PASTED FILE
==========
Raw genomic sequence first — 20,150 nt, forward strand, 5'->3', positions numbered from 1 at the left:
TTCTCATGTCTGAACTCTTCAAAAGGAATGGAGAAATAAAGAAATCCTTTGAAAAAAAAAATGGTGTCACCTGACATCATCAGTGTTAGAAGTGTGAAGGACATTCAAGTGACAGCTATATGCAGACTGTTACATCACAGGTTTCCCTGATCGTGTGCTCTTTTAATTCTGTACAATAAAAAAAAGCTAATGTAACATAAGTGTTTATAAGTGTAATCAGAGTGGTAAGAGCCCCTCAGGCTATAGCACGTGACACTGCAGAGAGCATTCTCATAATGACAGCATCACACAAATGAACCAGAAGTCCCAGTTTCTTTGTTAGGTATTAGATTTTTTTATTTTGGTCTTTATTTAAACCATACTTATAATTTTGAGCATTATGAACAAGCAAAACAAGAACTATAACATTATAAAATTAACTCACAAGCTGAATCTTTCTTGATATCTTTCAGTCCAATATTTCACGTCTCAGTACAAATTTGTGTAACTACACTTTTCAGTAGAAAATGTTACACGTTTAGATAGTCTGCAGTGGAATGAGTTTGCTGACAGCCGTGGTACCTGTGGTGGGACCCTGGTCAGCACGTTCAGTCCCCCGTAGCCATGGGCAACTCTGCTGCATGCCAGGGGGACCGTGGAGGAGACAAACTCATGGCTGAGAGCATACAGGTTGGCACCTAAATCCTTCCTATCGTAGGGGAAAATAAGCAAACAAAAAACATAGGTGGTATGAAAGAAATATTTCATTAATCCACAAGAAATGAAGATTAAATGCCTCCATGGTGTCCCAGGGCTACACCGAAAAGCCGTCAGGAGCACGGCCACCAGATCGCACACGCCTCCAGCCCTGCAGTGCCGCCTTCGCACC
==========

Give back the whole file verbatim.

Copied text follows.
Raw genomic sequence first — 20,150 nt, forward strand, 5'->3', positions numbered from 1 at the left:
TTCTCATGTCTGAACTCTTCAAAAGGAATGGAGAAATAAAGAAATCCTTTGAAAAAAAAAATGGTGTCACCTGACATCATCAGTGTTAGAAGTGTGAAGGACATTCAAGTGACAGCTATATGCAGACTGTTACATCACAGGTTTCCCTGATCGTGTGCTCTTTTAATTCTGTACAATAAAAAAAAGCTAATGTAACATAAGTGTTTATAAGTGTAATCAGAGTGGTAAGAGCCCCTCAGGCTATAGCACGTGACACTGCAGAGAGCATTCTCATAATGACAGCATCACACAAATGAACCAGAAGTCCCAGTTTCTTTGTTAGGTATTAGATTTTTTTATTTTGGTCTTTATTTAAACCATACTTATAATTTTGAGCATTATGAACAAGCAAAACAAGAACTATAACATTATAAAATTAACTCACAAGCTGAATCTTTCTTGATATCTTTCAGTCCAATATTTCACGTCTCAGTACAAATTTGTGTAACTACACTTTTCAGTAGAAAATGTTACACGTTTAGATAGTCTGCAGTGGAATGAGTTTGCTGACAGCCGTGGTACCTGTGGTGGGACCCTGGTCAGCACGTTCAGTCCCCCGTAGCCATGGGCAACTCTGCTGCATGCCAGGGGGACCGTGGAGGAGACAAACTCATGGCTGAGAGCATACAGGTTGGCACCTAAATCCTTCCTATCGTAGGGGAAAATAAGCAAACAAAAAACATAGGTGGTATGAAAGAAATATTTCATTAATCCACAAGAAATGAAGATTAAATGCCTCCATGGTGTCCCAGGGCTACACCGAAAAGCCGTCAGGAGCACGGCCACCAGATCGCACACGCCTCCAGCCCTGCAGTGCCGCCTTCGCACC